LINES DRAWN OVER HOMELESS

Fears of shelter-related crime overwhelms

Posted

The stakes are high. Too high, in fact, when it comes to a proposed men’s homeless shelter at 6661 Broadway for those who live and work close to it.

In a period plagued globally by a pandemic and much closer to home economic crisis, in this particular neighborhood just south of the Yonkers city line, it’s safe to say no issue is bigger.

“I’ve been through the last summer fighting with people (who’ve been) overcrowding the parks,” Belinda Hancock, who lives within a block from the proposed shelter site, told The Riverdale Press. “That’s one battle that I think we’ve finally got over. But now we’re being dumped on with another issue.”

The mere presence of people experiencing homelessness in her neighborhood, however, wouldn’t necessarily be a new occurrence for Hancock. She already has daily interactions with the homeless, who she says can often be seen along the street, picking up cigarette butts, loitering at the bus stop — in some cases talking to themselves or with their hands inside their pants.

Now she’s concerned the addition of a men’s shelter would mean these already existing problems would only get bigger.

“I mean who’s to say that if these men miss curfew and refuse to go to another shelter that they won’t end up sleeping on the park benches or in the lobbies of some nearby buildings?” Hancock asked. “We don’t know who these people are.”

 

Other shelters set the stage

Hancock was one of about a dozen people invited to share their stories with The Press at a storefront business a few blocks away from where the city hopes to open a facility housing 130 men by the end of 2023. The city’s homeless services department says each of the men will check in at a Manhattan facility before being transported to one of New York City’s most northern points on Broadway near West 262nd Street.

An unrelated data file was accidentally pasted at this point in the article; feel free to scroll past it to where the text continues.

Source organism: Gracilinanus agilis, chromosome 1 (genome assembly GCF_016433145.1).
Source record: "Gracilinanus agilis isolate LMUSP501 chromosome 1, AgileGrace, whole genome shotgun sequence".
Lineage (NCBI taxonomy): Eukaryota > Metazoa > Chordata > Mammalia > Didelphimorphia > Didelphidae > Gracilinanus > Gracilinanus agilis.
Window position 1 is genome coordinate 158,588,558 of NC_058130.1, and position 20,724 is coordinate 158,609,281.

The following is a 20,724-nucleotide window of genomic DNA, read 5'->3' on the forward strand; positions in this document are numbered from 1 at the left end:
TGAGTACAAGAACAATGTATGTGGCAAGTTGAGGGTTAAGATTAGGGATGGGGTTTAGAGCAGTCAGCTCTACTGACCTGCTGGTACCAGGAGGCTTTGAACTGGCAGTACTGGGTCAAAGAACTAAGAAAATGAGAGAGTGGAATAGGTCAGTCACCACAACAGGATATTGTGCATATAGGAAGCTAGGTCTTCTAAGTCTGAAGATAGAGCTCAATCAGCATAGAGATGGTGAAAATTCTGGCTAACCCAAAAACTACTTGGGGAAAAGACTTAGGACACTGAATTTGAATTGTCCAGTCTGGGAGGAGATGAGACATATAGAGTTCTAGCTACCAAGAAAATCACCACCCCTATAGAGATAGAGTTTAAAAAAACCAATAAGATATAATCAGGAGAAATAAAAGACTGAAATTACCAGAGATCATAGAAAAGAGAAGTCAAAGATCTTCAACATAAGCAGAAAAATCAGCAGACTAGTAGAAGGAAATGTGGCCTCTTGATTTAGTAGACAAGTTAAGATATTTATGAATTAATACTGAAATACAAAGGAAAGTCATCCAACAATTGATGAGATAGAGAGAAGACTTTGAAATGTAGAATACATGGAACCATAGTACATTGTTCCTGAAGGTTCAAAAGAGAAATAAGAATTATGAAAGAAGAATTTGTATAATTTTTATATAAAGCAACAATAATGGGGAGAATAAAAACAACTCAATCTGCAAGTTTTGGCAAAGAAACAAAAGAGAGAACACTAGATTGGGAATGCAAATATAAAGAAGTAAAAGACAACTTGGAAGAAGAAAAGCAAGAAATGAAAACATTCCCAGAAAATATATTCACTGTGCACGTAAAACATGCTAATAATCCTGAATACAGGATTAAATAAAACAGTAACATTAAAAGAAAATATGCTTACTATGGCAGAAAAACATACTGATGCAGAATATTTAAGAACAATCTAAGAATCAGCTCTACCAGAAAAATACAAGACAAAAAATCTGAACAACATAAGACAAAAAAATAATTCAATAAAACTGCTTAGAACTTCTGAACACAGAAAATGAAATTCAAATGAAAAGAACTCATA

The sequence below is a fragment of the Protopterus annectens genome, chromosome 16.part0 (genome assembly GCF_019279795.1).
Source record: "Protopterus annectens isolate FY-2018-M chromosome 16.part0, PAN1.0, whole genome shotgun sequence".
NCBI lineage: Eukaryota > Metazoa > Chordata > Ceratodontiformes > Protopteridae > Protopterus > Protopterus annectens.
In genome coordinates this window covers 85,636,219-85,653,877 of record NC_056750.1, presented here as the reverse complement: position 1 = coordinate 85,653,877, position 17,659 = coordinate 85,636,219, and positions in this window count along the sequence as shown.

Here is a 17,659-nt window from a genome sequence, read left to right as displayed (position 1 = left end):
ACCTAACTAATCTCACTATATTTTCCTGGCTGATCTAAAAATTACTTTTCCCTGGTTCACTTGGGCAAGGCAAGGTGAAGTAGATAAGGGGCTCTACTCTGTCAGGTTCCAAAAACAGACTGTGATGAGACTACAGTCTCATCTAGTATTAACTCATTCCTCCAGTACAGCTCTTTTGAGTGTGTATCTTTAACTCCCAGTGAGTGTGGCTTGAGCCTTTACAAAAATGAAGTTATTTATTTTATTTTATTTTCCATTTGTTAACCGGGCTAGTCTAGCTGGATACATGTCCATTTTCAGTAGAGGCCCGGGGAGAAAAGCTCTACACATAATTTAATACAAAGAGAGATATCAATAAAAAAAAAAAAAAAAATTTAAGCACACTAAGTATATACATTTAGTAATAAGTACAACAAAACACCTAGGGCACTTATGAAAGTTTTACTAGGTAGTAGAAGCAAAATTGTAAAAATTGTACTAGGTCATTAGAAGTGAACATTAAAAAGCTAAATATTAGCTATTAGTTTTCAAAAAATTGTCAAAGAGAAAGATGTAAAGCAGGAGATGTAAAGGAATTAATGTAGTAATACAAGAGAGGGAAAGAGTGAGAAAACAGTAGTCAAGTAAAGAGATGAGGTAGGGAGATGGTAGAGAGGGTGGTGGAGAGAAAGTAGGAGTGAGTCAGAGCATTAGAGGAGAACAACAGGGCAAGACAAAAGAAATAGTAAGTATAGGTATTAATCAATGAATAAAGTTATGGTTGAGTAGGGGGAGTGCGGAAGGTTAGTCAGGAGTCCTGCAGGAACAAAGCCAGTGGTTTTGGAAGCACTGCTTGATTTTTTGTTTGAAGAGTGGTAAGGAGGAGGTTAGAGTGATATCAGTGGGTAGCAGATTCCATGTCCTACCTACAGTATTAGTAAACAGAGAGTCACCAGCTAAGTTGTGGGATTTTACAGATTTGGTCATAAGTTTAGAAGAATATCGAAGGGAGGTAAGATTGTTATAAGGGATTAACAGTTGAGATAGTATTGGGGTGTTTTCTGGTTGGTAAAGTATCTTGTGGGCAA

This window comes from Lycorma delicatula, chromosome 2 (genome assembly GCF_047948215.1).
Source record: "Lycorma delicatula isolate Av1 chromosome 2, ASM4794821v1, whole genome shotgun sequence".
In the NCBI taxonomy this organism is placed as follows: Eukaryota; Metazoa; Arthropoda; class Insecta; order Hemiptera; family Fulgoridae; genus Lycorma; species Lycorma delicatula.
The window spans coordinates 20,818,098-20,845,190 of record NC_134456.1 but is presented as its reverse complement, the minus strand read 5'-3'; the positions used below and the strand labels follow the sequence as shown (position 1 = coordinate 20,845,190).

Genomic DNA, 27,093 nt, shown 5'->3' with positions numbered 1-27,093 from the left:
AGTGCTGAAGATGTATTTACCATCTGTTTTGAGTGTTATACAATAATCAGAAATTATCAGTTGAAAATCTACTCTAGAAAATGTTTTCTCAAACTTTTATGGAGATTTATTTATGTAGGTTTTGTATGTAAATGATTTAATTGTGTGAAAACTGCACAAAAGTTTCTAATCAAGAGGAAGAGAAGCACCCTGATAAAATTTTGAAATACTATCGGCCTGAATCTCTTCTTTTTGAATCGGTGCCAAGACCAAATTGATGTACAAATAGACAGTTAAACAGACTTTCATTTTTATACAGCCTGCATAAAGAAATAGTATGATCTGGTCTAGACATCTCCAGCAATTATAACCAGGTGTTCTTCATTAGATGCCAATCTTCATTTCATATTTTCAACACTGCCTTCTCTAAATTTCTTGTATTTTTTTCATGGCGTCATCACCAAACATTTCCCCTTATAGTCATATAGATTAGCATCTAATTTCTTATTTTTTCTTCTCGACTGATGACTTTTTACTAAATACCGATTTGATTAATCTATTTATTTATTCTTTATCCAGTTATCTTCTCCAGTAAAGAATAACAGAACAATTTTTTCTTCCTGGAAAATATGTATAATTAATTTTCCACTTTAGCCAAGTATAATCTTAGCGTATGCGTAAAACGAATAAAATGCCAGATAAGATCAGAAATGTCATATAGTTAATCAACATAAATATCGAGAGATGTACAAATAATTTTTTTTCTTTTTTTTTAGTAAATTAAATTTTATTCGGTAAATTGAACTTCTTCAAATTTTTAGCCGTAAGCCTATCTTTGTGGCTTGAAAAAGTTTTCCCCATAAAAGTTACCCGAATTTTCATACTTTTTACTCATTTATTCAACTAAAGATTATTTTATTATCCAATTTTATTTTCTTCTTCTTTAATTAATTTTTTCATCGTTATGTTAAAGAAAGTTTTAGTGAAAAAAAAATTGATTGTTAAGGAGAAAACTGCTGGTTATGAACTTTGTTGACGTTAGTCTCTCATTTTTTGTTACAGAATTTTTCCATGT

It’s safety that’s on the mind of Robin Ferrer. Any spike in crime threatens the safety he says his family has enjoyed in this part of the community across from Van Cortlandt Park for years.

“I think that, for me, safety really illuminates the importance of trying to keep Riverdale what it always has been for many people,” Ferrer said.

But crime is up before the shelter has even arrived, which has Ferrer worried if this is just a preview of a recipe for disaster.

“We’ve already had a number of episodes just in the last couple of months with several apartments and folks in the area who have been distributing narcotics and other things,” Ferrer said.

“I think of the area where the proposed site will be located. You’re talking about Broadway near Yonkers, where on that side the area is already riddled with crime and violence.”

And then what about the homeless men themselves? What’s the plan to help them, the father of three asks. How will they be kept safe?

“I think for my wife and I, the most important thing is trying to understand what plans are in place to help with the recovery of these men who are going to be congregated in this shelter,” Ferrer said. “When I hear 130 people in one particularly small building and being broken out into eight people per room or per space, I think a lot of the issues that within itself can bring. There are way too many questions at this point and not enough answers about how this facility is going to be managed and properly run.”

Ferrer, like many who attended a Community Board 8 meeting last month discussing the shelter, feel the city’s liaison on the project — social services department deputy commissioner Erin Drinkwater — has been quite vague on how the shelter would truly help the neighborhood and the city as a whole.

“I haven’t heard much about what services are going to be provided and what that looks like,” Ferrer said. “What measures are in place to protect the community? Are there going to be curfews? You know, who are the people that are qualified to really run this program?”